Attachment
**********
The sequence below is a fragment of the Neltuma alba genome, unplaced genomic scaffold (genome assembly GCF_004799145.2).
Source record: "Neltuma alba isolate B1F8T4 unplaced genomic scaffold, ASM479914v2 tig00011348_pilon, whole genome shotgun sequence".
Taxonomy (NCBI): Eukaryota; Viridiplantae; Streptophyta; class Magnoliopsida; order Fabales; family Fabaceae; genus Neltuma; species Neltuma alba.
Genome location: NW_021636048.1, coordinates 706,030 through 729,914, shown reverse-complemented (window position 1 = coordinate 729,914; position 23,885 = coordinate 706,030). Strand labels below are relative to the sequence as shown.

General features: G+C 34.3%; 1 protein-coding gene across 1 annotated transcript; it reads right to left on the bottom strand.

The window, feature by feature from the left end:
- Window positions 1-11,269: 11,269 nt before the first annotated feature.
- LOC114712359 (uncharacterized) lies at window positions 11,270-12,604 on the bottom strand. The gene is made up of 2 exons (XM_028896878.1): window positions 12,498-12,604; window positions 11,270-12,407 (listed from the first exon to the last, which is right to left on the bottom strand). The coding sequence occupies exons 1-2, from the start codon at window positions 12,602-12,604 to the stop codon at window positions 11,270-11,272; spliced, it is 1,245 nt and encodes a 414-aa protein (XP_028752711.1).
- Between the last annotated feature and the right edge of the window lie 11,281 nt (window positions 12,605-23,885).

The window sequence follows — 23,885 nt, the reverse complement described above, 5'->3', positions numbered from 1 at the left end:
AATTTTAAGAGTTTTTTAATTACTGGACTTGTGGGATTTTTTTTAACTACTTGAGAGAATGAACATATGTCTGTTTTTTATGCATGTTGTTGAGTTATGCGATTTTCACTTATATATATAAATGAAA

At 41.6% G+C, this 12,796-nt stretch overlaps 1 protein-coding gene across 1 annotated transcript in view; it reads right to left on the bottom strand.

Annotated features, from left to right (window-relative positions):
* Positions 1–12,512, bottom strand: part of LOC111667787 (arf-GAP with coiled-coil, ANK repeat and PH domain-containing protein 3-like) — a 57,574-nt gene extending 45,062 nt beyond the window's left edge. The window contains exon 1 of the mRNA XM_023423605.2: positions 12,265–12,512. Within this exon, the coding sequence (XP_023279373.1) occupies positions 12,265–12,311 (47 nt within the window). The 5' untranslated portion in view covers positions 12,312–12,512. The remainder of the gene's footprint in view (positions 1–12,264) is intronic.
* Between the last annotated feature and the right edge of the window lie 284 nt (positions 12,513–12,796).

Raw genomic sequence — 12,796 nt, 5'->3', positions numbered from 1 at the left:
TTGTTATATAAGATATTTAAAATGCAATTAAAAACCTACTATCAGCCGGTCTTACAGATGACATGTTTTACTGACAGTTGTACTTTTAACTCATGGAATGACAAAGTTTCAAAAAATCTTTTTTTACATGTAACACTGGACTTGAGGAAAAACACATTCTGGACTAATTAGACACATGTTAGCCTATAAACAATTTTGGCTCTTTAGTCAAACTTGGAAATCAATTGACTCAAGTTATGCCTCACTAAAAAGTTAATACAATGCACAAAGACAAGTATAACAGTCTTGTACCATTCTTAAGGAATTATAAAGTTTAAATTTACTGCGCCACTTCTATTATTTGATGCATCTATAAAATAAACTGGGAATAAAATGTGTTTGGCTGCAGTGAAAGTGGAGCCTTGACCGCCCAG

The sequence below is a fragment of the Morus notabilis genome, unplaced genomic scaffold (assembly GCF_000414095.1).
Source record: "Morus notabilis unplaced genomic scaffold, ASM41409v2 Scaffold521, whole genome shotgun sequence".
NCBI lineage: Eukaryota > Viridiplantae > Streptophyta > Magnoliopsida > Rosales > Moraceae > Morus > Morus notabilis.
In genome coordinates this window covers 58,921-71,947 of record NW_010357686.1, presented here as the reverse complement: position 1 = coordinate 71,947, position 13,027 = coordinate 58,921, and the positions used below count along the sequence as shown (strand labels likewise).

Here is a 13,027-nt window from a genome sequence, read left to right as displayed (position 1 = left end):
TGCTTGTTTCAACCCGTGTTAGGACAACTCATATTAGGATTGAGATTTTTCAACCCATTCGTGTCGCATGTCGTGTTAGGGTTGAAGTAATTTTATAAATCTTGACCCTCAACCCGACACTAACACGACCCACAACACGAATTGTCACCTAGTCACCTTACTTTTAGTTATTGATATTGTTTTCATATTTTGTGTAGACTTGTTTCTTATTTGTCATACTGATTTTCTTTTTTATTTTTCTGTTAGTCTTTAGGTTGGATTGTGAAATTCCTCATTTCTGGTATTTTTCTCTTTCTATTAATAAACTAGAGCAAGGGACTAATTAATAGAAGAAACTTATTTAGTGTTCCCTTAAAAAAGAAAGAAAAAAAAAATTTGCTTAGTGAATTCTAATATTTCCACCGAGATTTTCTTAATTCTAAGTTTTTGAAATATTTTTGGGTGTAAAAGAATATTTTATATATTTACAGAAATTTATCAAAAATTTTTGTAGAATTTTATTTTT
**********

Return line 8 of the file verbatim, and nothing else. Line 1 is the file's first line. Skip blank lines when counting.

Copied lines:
- LOC114712359 (uncharacterized) lies at window positions 11,270-12,604 on the bottom strand. The gene is made up of 2 exons (XM_028896878.1): window positions 12,498-12,604; window positions 11,270-12,407 (listed from the first exon to the last, which is right to left on the bottom strand). The coding sequence occupies exons 1-2, from the start codon at window positions 12,602-12,604 to the stop codon at window positions 11,270-11,272; spliced, it is 1,245 nt and encodes a 414-aa protein (XP_028752711.1).